Why is it a Borel set?

Claim: $\displaystyle \bigcup_{a,b \in \mathbb{Q}}[a,b)$ is a Borel set.
Solution: I arrive at $[a,b)=\displaystyle \bigcap_{a,b \in \mathbb{Q}}(a-\frac{1}{n},b)$. This means that $[a,b)$ is a countable intersection of open sets. Also, $\displaystyle \bigcup_{a,b \in \mathbb{Q}}[a,b)=\displaystyle \bigcup_{a,b \in \mathbb{Q}} \left(\displaystyle \bigcap_{a,b \in \mathbb{Q}}(a-\frac{1}{n},b)\right)$.

My question is: out of these arguments, can we say that $\displaystyle \bigcup_{a,b \in \mathbb{Q}}[a,b)$ is a Borel set? How? Any help is greatly appreciated.

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Well, $\bigcup_{a,b \in \mathbb{Q}}[a,b)$ is the whole real line. – Byron Schmuland Jan 23 '13 at 17:00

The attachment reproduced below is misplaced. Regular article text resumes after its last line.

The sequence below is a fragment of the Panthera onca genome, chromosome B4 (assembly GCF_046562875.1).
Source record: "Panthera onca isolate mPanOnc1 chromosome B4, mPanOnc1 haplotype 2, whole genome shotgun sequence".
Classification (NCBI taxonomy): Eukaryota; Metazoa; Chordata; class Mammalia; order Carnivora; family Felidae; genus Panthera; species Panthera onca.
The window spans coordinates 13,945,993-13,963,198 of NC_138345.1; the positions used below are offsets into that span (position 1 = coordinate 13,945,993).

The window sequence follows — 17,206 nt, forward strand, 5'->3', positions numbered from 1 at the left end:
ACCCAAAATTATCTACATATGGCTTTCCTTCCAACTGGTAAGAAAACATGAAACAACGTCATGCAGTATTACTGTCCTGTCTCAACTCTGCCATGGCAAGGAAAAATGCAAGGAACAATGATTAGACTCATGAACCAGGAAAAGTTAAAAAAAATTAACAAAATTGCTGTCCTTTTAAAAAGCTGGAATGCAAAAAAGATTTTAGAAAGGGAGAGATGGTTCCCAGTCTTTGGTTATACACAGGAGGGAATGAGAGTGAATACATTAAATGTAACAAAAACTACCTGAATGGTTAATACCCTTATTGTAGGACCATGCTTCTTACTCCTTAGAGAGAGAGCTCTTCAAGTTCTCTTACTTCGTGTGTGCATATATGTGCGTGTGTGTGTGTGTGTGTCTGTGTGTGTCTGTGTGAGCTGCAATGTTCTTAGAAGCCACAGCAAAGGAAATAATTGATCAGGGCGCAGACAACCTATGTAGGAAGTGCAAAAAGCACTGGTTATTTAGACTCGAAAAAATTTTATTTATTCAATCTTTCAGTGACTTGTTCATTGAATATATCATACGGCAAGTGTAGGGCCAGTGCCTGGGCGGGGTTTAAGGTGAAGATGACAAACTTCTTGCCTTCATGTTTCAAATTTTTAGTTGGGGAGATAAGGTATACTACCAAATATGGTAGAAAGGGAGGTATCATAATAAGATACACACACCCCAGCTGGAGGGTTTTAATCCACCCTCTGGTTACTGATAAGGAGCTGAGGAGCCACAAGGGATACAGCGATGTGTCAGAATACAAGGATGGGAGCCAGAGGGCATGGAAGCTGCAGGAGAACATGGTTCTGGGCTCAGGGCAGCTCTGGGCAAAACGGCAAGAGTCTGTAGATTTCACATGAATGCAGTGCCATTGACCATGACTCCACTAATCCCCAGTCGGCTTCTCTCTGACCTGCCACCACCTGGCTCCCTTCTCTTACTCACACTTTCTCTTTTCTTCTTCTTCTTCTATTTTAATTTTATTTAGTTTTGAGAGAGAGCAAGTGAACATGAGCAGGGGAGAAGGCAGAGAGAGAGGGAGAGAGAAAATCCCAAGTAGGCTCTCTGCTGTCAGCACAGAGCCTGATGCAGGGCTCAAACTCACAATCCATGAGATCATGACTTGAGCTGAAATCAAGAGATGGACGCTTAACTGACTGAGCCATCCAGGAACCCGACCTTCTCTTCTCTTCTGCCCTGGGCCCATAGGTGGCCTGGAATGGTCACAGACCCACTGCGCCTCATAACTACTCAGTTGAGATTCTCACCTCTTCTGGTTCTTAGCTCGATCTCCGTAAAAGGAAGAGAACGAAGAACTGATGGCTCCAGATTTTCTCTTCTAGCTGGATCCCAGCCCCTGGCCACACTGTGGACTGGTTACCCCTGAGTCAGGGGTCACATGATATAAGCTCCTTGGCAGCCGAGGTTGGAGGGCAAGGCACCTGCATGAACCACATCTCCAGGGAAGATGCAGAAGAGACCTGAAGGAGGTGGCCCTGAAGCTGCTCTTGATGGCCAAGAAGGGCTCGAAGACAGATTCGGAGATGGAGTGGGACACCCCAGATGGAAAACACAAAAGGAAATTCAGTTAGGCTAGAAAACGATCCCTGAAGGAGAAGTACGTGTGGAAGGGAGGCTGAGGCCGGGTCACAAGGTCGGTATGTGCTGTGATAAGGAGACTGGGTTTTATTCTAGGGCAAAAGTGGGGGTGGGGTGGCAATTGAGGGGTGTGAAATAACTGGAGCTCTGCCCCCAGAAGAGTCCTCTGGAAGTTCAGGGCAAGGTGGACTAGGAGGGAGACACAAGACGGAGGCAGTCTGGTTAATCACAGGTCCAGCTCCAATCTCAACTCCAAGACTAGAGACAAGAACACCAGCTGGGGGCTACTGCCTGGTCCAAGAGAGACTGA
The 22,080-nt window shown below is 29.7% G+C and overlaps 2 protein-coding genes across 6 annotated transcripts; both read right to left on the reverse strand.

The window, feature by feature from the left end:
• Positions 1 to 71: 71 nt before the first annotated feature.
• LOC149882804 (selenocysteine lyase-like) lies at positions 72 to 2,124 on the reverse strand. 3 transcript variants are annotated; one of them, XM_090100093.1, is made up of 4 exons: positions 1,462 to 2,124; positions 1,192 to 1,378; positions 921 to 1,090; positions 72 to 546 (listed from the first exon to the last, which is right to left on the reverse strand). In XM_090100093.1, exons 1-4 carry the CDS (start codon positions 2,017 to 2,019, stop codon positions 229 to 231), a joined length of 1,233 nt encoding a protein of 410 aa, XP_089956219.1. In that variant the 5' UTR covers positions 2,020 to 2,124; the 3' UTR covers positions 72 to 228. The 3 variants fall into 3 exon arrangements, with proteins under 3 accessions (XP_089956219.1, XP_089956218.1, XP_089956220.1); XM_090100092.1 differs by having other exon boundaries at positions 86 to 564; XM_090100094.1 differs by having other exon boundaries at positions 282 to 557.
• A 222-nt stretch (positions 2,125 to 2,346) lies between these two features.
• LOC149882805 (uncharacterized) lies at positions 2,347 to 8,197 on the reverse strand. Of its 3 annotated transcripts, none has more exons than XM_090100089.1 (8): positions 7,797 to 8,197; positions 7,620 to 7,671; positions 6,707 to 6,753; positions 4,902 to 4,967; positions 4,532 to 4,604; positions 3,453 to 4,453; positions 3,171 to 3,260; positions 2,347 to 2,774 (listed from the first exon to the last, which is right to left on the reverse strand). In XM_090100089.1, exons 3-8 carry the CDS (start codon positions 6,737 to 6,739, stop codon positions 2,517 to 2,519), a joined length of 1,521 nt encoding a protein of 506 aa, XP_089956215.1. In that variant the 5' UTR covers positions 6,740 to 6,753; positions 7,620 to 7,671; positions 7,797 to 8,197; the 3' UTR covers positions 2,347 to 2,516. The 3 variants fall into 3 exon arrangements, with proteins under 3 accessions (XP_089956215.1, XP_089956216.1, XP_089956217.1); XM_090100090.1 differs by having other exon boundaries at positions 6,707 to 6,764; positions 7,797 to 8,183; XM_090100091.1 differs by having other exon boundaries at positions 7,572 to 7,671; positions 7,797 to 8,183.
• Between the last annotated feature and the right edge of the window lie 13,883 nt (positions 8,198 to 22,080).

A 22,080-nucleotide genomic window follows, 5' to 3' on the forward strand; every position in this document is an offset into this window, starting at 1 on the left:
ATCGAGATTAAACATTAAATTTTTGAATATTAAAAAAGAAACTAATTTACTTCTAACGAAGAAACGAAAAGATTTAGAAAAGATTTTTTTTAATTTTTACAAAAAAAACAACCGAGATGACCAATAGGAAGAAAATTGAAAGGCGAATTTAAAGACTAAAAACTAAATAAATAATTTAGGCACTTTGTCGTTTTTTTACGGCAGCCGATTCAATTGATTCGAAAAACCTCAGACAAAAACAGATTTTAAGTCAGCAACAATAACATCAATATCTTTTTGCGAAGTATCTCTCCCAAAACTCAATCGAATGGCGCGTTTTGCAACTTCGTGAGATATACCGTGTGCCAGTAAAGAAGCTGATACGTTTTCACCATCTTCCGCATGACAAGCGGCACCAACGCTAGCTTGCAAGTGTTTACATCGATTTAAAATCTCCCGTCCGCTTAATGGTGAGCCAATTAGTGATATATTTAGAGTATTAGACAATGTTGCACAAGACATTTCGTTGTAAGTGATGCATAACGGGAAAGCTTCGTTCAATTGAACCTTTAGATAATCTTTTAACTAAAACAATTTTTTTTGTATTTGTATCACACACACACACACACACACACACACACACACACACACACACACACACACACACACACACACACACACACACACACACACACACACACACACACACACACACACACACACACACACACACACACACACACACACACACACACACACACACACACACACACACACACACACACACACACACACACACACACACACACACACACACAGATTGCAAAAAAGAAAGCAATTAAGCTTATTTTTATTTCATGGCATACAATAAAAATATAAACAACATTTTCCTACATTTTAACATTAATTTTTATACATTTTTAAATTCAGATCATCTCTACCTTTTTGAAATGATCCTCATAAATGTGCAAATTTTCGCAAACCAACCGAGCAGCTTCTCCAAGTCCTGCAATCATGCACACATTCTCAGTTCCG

Your first argument is a little flawed: I take it that you meant $$[a,b)=\bigcap_{n\in\mathbb{N}}\left(a-\frac{1}{n},b\right)$$ which shows that $[a,b)$ is a countable intersection of open sets and hence it is an element of the Borel $\sigma$-field (i.e. is a Borel set). Is this clear?
Now to show that $$\bigcup_{a,b\in\mathbb Q}[a,b)$$ you just have to note that it is a countable union of Borel sets and hence it is itself a Borel set. This is by the definition of a $\sigma$-field.